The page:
When the media exploded with the removal of characters long associated with certain products, one was the hot cereal, Cream of Wheat. I had bought some over the winter, when it was on sale, thought fleetingly that the box looked different, before I emptied its contents into a glass canister and broke up the annoyingly thick and well-glued together container.
I remembered, correctly or not, a red box with a large image of a grinning, dark-skinned chef, dress in a white coat and tall hat, holding a tray or a big bowl of hot cereal. Even as a child, with no concept of household staff, a liveried chef delivering cream of wheat seemed a bit over the top.
Well, the box is yellow, so I don’t know what it was all those years ago, but I am certain the smiling black chef was much larger, not the easy to miss guy, still with that high hat, but so much smaller, tucked over the printed name of the product.
I hadn’t had cream of wheat in a long time, and as much as I am a creature of habit, rolled oats and soy milk were quickly replaced by cream of wheat and almond milk. The fruit, a banana, does not change. Perhaps it could be more accurate to say I am a creature of serial habit.
But now it is summer and most mornings I have my summer breakfast, plain yogurt, blueberries and granola. Until I somehow ran out of the berries and went back to the cereal in the big jar and a banana, and the almond milk I do not favor but which lasts longer than the soy.
My dog is a creature of habit and expectation. I put the empty bowl on the floor, and she trotted over, drawn by the familiar sound, only to find minute particles of wheat, none of the swirls of white yogurt she has come to expect of late. She did not deign to give me even a “what is this?” look, instead went back across the room to thump down in her station in the doorway, and give me a glare bordering on scorn, or as much as a golden retriever can manage such a thing.
Yesterday, there was not much traffic on the Neck Road and I stopped, in the lane of travel, no one behind me, to take a picture of the trees at Mitchell Farm, so easily recognizable to anyone who lives down that way or makes trips to the dump or Mansion Beach or chases sunsets with the seasons, as their relationship to the North Light changes.
It seems there used to be another, or perhaps a major branch of one of these trees, felled by a storm, but the stand remains, the first spot of shadow on the way north. We often see cyclists stopped there, over on the narrow shoulder, admiring the iconic barn, perhaps turning back to see the long view and see the start of the gradual climb they might not fully appreciate until they start hurtling down the north side of Bush Lot Hill.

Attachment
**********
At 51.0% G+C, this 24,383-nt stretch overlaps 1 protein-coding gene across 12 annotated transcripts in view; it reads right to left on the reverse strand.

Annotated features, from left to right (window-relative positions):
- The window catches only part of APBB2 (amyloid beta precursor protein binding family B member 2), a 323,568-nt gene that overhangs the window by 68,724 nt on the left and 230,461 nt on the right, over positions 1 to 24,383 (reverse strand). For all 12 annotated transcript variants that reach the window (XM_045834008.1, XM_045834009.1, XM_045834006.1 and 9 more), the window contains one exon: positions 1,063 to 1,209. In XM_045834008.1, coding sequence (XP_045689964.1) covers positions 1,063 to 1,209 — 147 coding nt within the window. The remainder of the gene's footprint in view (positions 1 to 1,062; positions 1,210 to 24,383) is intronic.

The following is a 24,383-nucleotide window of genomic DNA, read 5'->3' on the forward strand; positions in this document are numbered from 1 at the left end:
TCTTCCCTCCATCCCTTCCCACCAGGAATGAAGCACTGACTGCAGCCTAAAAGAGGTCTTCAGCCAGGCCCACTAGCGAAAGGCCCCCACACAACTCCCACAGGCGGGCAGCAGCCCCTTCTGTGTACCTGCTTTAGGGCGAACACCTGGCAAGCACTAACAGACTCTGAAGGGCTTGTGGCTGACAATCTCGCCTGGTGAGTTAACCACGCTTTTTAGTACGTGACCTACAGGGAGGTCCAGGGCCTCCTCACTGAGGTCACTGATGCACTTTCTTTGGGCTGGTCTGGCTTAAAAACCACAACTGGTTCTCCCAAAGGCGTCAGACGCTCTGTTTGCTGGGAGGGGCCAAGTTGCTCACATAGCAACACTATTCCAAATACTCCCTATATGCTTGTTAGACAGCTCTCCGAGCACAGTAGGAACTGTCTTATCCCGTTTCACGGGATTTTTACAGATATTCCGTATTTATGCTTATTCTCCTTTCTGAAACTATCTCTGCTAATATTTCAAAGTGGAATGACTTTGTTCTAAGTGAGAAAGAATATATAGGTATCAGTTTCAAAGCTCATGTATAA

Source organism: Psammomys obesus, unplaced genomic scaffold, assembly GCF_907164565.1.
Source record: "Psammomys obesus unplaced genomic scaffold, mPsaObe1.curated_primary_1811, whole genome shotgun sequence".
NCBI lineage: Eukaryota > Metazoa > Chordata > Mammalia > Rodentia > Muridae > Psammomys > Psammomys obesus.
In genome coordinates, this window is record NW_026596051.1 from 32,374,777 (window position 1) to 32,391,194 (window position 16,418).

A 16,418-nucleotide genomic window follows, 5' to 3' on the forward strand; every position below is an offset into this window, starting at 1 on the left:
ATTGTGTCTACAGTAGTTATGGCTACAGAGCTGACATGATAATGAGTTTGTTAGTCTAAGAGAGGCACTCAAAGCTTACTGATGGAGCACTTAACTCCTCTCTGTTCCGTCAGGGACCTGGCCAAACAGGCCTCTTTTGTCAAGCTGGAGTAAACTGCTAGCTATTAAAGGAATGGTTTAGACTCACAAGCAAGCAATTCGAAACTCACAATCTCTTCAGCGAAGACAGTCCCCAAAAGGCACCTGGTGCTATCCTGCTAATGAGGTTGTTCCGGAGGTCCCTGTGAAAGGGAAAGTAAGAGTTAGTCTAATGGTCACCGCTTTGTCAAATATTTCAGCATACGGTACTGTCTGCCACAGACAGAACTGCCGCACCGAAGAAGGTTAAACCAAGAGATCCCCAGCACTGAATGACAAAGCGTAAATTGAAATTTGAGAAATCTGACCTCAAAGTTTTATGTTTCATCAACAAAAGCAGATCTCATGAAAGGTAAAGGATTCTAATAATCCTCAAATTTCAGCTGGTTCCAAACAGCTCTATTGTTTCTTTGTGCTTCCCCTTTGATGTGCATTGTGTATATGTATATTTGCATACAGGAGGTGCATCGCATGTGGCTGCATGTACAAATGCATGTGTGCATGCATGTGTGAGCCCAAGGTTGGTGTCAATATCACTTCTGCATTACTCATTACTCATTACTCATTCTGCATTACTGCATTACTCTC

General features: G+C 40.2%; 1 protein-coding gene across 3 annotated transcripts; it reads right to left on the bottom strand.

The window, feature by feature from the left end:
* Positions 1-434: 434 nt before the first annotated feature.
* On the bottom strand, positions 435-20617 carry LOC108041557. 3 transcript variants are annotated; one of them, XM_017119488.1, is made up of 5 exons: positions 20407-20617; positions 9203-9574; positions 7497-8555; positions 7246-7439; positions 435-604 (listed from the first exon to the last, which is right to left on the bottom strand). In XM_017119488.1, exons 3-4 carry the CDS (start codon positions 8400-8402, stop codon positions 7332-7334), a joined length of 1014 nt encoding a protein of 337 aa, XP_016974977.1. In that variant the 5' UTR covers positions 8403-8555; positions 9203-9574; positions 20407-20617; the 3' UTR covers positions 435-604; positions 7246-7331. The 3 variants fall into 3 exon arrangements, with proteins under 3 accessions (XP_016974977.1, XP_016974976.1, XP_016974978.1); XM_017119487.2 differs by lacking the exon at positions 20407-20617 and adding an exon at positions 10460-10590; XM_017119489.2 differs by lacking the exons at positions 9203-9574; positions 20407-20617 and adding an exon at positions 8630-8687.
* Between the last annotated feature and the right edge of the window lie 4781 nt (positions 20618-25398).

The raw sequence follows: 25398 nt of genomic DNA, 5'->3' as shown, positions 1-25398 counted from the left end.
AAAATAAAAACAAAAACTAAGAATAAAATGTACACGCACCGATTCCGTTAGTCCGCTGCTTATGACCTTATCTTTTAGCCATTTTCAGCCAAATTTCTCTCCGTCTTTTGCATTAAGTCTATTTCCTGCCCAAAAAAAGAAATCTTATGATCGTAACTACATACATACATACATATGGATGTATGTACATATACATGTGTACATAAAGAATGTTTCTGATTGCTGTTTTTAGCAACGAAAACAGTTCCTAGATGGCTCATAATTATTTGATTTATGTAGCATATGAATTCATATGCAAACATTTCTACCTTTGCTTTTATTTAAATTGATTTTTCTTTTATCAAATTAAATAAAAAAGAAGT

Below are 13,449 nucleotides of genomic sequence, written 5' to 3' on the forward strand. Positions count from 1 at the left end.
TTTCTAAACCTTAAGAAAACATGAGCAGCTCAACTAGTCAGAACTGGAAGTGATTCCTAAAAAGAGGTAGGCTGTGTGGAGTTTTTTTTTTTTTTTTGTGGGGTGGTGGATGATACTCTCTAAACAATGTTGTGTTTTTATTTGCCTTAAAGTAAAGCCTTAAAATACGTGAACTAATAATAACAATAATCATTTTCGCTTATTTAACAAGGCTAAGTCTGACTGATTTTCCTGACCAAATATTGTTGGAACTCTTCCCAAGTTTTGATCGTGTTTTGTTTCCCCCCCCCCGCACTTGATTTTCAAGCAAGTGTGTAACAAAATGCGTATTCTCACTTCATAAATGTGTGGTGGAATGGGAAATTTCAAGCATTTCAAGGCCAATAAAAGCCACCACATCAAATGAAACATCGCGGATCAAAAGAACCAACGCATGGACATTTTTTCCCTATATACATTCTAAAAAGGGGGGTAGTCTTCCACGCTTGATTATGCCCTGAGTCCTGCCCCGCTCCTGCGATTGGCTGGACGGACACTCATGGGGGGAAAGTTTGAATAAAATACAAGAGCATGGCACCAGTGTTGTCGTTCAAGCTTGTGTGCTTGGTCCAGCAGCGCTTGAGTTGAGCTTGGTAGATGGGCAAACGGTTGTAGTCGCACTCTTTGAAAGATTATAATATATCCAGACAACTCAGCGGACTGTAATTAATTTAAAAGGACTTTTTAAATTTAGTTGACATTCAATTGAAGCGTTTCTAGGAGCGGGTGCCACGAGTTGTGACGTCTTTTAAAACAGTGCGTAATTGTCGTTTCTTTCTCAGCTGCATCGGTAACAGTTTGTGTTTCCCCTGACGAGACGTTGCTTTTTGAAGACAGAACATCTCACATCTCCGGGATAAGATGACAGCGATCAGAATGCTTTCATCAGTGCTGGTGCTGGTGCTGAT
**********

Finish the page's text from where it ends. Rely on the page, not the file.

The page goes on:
Another car did come along and it wasn’t until I was on Mansion that I could pause once more, looking east at the maples that lean over the road. It was a much more lopsided canopy just a year or two ago when the severe tree trimming freed the wires reminding us of how much the scrub brush had grown. It is only for having been here before The Great Cutting that I know there used to be a tunnel of lush green, a sort of passageway truly separating the worlds on either side of it, a transition from pavement behind to fields and beach and ocean and sky beyond.
Then I make the last turn and am greeted by the gift of a recovered field. The grass grew in the spring, as mindless as it always is of the weather, managing, despite the lingering chill, to turn verdant in early May, fading to a purple haze of seed by the start of June, now, in July, covering the hillsides with those amber waves that are supposed to belong to the vast, grained prairies of the Great Plains whence came my cream of wheat, one hopes.
The upper reaches of some trees of uncertain lineage, cleared of decades of brush and vines punctuate the crest of the hill, as if rising from a sea of grass, the colors of a soft summer afternoon which could be anywhere, but not any season. It happens to be Block Island but it has to be July.